Top markets for affordable renovated housing inventory

Despite the rapidly deteriorating affordability, there is some hope for homebuyers in the form of renovated homes: properties that have been rehabbed into move-in ready condition after being purchased at auction.

HousingWire Magazine: December 2021/ January 2022

AS WE ENTER A NEW YEAR, let’s look at some of the events that we can look forward to in 2022. But what about what’s next for the housing industry?

Back to the Future of Mortgage Lending

This webinar will be a discussion on understanding what’s to come in the future of mortgage lending by analyzing past trends in the industry, evolving consumer behaviors and demographics of the industry’s production capacity.

Logan Mohtashami on Omicron and pending home sales

In this episode of HousingWire Daily, Logan Mohtashami discusses how the new COVID variant, Omicron, will impact inflation and whether or not it will send mortgage rates lower.

MortgagePolitics & Money

Fannie Mae and Freddie Mac CEOs address industry on refinance fee grievances

Letter states that the fee will not cause mortgage payments to 'go up'

In a combined letter on Thursday, Fannie Mae CEO Hugh Frater and Freddie Mac CEO David Brickman addressed industry criticisms following the GSEs’ announcement last week of an additional 50 basis point fee on refinances starting Sept. 1.

After the announcement, various companies including the Mortgage Bankers Association, National Association of Realtors, Community Home Lenders Association, National Association of Home Builders and many others called for the withdrawal of the fee, citing it as “untimely” in an age of economic distress. On Aug. 14, the National Association of Mortgage Brokers received more than 10,000 supporters behind its campaign to reverse the GSE fee in just 24 hours after the campaign’s launch.

“Contrary to much of the criticism we have received since making this announcement, this will generally not cause mortgage payments to ‘go up.'” the letter states. “The fee applies only to refinancing borrowers, who almost always use a refinancing to lower their monthly rate,” the letter states.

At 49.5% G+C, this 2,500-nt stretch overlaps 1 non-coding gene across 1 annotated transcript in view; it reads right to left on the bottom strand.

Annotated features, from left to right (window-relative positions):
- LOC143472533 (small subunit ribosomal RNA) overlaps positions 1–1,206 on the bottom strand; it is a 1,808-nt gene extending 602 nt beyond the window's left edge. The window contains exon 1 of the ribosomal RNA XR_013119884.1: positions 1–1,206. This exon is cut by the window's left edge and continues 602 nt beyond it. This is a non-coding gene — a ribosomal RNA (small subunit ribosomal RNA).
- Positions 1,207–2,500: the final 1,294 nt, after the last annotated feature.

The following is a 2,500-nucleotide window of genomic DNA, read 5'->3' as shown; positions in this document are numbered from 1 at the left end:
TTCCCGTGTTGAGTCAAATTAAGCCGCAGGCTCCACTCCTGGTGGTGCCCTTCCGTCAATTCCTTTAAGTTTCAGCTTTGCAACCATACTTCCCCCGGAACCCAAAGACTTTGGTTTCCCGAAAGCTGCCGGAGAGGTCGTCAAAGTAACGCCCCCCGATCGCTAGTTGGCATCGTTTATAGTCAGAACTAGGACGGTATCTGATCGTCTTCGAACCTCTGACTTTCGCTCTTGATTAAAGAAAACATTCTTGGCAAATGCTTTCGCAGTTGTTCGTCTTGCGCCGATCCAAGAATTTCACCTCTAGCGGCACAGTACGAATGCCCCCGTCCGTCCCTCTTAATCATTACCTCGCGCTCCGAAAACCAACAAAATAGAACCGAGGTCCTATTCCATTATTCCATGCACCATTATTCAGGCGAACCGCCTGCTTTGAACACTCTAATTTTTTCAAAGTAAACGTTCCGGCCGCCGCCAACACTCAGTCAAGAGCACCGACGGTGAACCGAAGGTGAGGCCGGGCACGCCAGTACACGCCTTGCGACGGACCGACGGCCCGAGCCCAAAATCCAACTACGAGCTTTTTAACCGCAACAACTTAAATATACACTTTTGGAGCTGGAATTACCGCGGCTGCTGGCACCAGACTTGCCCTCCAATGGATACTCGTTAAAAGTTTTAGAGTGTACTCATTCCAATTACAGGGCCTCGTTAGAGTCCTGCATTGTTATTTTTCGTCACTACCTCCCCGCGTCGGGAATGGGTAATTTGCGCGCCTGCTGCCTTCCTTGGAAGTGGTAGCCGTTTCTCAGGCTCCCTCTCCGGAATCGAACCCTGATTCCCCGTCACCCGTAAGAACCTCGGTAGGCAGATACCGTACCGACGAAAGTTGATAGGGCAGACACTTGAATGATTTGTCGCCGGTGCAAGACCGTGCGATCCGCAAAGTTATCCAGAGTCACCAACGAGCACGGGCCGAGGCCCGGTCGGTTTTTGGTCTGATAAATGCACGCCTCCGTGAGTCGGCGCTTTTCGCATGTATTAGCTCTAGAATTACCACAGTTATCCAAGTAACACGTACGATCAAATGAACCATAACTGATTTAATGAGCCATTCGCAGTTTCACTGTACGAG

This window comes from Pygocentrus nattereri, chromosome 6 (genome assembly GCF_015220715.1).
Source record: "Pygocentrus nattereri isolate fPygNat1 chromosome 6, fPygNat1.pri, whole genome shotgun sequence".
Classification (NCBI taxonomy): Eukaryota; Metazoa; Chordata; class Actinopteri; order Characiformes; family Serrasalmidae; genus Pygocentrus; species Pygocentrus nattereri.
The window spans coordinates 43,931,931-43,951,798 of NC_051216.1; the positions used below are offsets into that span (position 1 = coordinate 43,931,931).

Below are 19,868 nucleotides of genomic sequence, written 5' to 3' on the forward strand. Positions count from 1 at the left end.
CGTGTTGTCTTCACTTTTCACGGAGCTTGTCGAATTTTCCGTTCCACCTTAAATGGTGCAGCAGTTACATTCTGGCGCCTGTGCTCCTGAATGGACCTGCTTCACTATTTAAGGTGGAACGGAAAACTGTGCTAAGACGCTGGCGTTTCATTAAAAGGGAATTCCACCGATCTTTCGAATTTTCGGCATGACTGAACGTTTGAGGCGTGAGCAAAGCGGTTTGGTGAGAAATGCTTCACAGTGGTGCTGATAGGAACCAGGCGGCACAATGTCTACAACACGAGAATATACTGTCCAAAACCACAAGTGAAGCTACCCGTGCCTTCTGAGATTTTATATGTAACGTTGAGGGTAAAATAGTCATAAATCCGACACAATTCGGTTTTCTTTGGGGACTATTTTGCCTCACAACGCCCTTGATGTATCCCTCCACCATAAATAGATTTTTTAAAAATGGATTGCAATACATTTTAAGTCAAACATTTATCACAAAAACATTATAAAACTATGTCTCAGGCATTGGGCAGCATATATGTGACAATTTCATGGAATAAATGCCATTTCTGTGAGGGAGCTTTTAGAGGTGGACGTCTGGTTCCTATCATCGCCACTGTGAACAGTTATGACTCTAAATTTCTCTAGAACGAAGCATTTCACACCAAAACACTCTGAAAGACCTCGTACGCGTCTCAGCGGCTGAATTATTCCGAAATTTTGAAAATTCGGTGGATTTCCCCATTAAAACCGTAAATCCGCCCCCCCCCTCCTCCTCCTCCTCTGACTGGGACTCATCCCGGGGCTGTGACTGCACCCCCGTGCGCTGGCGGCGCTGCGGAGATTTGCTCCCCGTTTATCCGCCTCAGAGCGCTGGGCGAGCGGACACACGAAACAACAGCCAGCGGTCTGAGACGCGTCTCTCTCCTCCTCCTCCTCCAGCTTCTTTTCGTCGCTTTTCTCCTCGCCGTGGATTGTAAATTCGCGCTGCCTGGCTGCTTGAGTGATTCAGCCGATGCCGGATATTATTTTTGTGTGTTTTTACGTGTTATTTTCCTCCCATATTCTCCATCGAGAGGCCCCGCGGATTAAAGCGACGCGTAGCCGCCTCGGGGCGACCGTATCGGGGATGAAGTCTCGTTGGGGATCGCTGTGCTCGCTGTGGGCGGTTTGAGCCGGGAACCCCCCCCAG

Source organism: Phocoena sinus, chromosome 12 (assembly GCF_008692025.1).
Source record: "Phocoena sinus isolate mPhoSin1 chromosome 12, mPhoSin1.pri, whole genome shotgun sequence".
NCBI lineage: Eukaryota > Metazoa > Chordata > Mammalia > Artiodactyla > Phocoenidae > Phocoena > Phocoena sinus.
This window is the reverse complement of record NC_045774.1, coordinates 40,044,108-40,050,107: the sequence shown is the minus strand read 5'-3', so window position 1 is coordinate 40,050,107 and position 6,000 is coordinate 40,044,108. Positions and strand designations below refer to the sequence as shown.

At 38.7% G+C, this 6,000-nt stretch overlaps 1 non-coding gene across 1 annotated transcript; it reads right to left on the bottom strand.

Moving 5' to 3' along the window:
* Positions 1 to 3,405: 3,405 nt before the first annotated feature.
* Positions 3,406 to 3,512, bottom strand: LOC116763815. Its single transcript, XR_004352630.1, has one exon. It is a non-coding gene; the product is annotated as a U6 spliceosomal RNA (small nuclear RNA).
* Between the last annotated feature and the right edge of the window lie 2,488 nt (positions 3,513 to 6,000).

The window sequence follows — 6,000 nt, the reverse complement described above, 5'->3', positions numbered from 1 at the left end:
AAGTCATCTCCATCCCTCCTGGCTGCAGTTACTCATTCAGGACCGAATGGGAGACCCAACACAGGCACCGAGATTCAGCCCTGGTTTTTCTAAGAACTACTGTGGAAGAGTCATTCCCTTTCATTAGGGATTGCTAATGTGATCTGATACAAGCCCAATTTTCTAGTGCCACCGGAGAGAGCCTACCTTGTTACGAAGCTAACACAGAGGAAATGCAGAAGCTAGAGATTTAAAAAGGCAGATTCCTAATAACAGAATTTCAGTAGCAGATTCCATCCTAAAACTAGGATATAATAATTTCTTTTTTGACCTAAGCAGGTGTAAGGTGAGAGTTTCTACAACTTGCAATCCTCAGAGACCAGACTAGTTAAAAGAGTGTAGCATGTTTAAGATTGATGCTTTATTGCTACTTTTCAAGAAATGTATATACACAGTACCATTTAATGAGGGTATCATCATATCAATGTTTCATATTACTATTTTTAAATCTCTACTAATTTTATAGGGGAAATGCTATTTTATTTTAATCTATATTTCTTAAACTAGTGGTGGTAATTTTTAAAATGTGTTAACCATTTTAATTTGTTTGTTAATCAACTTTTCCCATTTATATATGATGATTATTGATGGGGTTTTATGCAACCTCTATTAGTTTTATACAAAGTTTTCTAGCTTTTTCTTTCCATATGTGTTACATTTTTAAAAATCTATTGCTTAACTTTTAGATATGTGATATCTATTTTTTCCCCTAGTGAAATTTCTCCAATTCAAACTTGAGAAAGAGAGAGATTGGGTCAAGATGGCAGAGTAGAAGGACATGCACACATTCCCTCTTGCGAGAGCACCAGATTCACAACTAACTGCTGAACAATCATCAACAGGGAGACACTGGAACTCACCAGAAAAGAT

The CEOs also pointed out that the .5% guarantee fee is a one-time charge rather than a .5% increase on the annual mortgage interest rate.

“Homeowners generally refinance when the interest rate available today is lower than the rate they signed up for when they got their loan. The difference must be big enough that, even after paying the lender’s transaction fees, borrowers save money on their interest payments by getting a new mortgage at the new, lower rate,” the CEOs said.

Following the initial fee announcement, some asserted the fee will cost lenders or borrowers between $1,400 -$1,500 based on the median home price in the second quarter. In their letter, the CEOs called the loan estimate a “misinterpretation” of how the cost would be applied. The GSEs estimate the fee would result in a reduction in savings of about $15 per month – resulting in a savings of $118 per month to homeowners compared to homeowners previously saving $133 on their monthly payments.

Given the current market conditions, the CEOs said some lenders may choose to absorb the new fee and keep rates unchanged while some may pass on a portion of the costs to customers. Regardless of lenders choosing to pass costs to customers, the CEOs said refinancing homeowners will still be able to save money by taking advantage of the historically low interest rates.

Brickman and Frater made references to the policies and programs they have put in place to provide critical support to homeowners and renters during the COVID-19 period, including forbearance programs, loan modification options, moratoriums and single-family foreclosure and eviction prevention actions.

“This is just a fraction of the actions we have taken in coordination with FHFA to support homeowners and renters. We are proud of this effort. But it has not been costless. Nor is it complete,” the CEOs said. “While the re-financing market remains strong, there will be delinquencies and defaults that hit companies because of COVID-19. This modest fee will help us continue helping those who are really hurting during the pandemic.”

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